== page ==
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Disney World: Honey, I Shrunk the Theme Park

By Rick Munarriz - Jan 16, 2016 at 5:00PM

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The leading theme-park operator will be closing even more attractions at Disney's Hollywood Studios.

Source: Disney.  

In 1989's Honey, I Shrunk the Kids, nutty inventor Dr. Wayne Szalinski creates a shrink ray that sends his kids and neighbors on a zany backyard adventure after accidentally getting zapped by his invention. 

One of the oldest attractions at Disney's (DIS 3.30%) Hollywood Studios is Honey, I Shrunk the Kids Movie Set Adventure where kids -- and kids at heart -- can climb and crawl their way through a massive playground of interactive props.

Well, the gargantuan obstacle course will be closing down in a couple of months. Disney announced on Friday that Lights, Motors, Action! Extreme Stunt Show will close down on April 2, along with several nearby locations. The Orlando Sentinel went on to confirm that the "nearby" experiences getting nixed include the Studio Catering Co. counter-service restaurant, Monsters, meet-and-greet area, and Honey, I Shrunk the Kids Movie Set Adventure. Even the the iconic mouse ears-donning water tower -- affectionally referred to as the Earful Tower -- will be coming down.

It seems as if Disney's Hollywood Studios itself has become a victim of Szalinski's shrink ray. The park that has been Disney World's least visited theme park in recent years, according to industry tracker Themed Entertainment Association, is going to have even less to do.

There's a juicy long-term payoff: Disney's Hollywood Studios is shuttering rides, shows, and other attractions to make room for the highly anticipated Toy Story Land and Star Wars Land additions. However, it will take at least a couple of years if not more before parkgoers get to experience the new attractions. That's going to make Disney's Hollywood Studios a challenging park to enjoy.

Disney's Hollywood Studios was buzzing during last month's holiday season, but that may not be sustainable. Star Wars-themed shows and experiences were set up to capitalize on the arrival of Star Wars: The Force Awakens, and a classic holiday lights display drew a spike in traffic after it was revealed that this would be the last season for the attraction.

The park isn't as lively these days, and it's going to get a lot worse come April. The car stunt show would entertain as many as 5,000 guests per show. The capacity of the eatery and other attractions is considerably less, but Disney's going to have to figure out what those guests will now be doing.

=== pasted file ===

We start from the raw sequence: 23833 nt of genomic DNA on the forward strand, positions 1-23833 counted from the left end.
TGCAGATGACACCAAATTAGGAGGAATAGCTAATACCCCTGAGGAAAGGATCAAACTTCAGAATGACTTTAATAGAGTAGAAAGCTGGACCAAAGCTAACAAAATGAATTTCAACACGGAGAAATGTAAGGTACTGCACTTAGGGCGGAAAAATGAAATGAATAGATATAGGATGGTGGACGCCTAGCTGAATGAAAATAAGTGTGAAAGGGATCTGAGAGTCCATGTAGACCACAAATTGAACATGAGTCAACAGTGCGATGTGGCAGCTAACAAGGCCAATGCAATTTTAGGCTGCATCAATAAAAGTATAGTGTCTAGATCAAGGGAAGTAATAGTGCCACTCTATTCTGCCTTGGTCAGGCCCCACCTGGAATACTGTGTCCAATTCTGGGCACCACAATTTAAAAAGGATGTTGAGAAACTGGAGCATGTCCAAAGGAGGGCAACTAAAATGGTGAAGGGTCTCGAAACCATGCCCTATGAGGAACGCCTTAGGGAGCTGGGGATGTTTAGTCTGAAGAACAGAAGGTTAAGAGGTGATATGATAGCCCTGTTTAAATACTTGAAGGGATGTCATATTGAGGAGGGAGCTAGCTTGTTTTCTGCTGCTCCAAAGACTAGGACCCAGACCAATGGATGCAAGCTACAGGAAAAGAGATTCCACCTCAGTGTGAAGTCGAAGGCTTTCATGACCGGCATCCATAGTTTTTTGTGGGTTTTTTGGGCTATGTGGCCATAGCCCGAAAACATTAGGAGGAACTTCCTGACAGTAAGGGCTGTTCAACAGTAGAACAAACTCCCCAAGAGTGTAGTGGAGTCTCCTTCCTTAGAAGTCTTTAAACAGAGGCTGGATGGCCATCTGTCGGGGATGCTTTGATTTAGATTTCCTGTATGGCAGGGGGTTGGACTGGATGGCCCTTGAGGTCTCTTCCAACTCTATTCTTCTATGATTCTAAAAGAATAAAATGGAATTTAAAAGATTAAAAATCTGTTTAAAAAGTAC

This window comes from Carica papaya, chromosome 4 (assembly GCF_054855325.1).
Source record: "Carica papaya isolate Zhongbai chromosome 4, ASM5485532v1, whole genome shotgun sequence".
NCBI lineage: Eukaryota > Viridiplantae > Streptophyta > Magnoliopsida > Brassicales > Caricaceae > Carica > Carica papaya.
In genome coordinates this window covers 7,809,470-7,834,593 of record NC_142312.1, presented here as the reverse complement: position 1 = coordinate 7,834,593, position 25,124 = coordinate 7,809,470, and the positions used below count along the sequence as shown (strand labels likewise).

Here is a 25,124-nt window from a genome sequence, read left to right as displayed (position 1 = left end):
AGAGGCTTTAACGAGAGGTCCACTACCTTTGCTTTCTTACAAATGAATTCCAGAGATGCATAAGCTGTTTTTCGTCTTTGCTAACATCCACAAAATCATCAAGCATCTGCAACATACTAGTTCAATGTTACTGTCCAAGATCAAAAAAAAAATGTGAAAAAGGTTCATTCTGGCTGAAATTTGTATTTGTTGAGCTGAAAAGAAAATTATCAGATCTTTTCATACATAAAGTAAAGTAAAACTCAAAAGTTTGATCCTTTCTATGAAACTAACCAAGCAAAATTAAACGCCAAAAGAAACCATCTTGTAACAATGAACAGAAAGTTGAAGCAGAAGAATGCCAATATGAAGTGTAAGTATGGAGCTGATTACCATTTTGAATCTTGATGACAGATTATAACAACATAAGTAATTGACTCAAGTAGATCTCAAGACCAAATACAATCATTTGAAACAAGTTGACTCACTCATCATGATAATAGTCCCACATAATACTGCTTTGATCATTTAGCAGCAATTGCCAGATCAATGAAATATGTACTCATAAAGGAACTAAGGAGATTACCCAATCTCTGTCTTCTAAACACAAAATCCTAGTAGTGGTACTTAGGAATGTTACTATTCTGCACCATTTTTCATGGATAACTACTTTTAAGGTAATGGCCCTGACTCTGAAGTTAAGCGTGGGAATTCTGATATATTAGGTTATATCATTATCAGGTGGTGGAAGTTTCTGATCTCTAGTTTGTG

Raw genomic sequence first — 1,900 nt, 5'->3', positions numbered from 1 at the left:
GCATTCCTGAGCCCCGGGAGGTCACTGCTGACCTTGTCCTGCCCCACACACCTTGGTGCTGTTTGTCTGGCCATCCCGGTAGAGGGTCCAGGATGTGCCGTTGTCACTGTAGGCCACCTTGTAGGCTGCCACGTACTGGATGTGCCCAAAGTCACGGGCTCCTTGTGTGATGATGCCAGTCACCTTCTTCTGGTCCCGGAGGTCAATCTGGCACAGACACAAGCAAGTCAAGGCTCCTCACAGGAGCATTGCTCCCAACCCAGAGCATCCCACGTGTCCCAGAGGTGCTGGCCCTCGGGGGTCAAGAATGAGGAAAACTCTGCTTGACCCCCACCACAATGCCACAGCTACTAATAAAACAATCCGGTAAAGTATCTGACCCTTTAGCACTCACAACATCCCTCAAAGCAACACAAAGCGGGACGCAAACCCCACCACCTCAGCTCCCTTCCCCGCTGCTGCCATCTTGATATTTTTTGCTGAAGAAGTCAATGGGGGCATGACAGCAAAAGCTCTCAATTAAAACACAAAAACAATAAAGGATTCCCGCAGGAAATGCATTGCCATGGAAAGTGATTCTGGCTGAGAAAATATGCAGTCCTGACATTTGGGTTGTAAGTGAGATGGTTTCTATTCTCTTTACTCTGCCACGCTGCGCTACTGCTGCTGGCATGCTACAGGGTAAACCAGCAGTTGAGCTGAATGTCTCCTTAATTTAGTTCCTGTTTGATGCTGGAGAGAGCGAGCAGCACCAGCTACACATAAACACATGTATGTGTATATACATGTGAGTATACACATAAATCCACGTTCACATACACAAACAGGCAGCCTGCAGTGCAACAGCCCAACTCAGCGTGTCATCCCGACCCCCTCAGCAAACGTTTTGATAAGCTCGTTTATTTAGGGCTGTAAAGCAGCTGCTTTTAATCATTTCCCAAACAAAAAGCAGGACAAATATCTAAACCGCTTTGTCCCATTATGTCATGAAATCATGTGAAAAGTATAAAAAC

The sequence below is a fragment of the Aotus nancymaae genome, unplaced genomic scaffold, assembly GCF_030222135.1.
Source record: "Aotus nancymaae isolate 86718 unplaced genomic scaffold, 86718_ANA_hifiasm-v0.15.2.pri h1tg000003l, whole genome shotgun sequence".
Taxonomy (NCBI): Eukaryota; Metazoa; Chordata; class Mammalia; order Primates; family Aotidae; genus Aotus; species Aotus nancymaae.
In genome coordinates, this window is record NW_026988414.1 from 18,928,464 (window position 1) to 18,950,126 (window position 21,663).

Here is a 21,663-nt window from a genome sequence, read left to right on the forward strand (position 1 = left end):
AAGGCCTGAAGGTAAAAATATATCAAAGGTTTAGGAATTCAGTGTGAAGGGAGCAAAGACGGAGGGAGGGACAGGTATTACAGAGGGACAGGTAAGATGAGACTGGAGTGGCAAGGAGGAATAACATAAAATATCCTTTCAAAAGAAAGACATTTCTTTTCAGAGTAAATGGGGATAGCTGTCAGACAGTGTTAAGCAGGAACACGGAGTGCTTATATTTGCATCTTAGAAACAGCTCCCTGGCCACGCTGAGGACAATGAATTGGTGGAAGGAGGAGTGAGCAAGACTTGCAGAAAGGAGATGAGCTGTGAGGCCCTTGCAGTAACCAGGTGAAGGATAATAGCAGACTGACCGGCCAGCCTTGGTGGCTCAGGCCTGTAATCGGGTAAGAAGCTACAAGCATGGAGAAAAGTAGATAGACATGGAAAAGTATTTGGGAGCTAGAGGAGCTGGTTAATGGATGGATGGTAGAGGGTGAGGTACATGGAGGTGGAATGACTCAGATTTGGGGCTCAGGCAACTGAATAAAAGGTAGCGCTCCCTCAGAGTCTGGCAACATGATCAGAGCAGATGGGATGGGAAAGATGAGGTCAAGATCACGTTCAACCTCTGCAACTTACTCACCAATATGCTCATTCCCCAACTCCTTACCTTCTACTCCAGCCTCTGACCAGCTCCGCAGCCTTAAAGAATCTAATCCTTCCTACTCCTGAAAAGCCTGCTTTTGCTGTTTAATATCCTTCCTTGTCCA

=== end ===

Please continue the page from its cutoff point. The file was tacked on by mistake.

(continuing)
Lines will get considerably longer for the remaining options, and Disney will need a lot more than a meet-and-greet experience with Star Wars' baddie Kylo Ren to eat up the audiences of the attractions that are going away. 

One would think that Disney's Hollywood Studios has already planned the activities that will justify the park's stiff admission price -- it costs $97 plus tax for a single-day ticket -- but it has yet to replace some of the rides and attractions that it has closed over the past two years. The Lights, Motors, Action! Extreme Stunt Show and the now closed Studio Backlot Tour cover a lot of space, but it's not as if Disney can install temporary attractions on turf earmarked for the two new expansions.

CEO Bob Iger revealed last year that Disney's Hollywood Studios will receive a new name. Reports over the summer claimed that Disney's Hollywood Adventure would be the new moniker, distancing the park from the thinning video production studio operations taking place at the actual park. Now we know why Disney is taking so long to announce the change. It probably doesn't want to new brand tainted by what the park experience will be in the next year or two. For its sake, Disney investors better hope that the media giant gets Toy Story Land and Star Wars Land up and running soon.

Rick Munarriz owns shares of Walt Disney. The Motley Fool owns shares of and recommends Walt Disney. Try any of our Foolish newsletter services free for 30 days. We Fools may not all hold the same opinions, but we all believe that considering a diverse range of insights makes us better investors. The Motley Fool has a disclosure policy.

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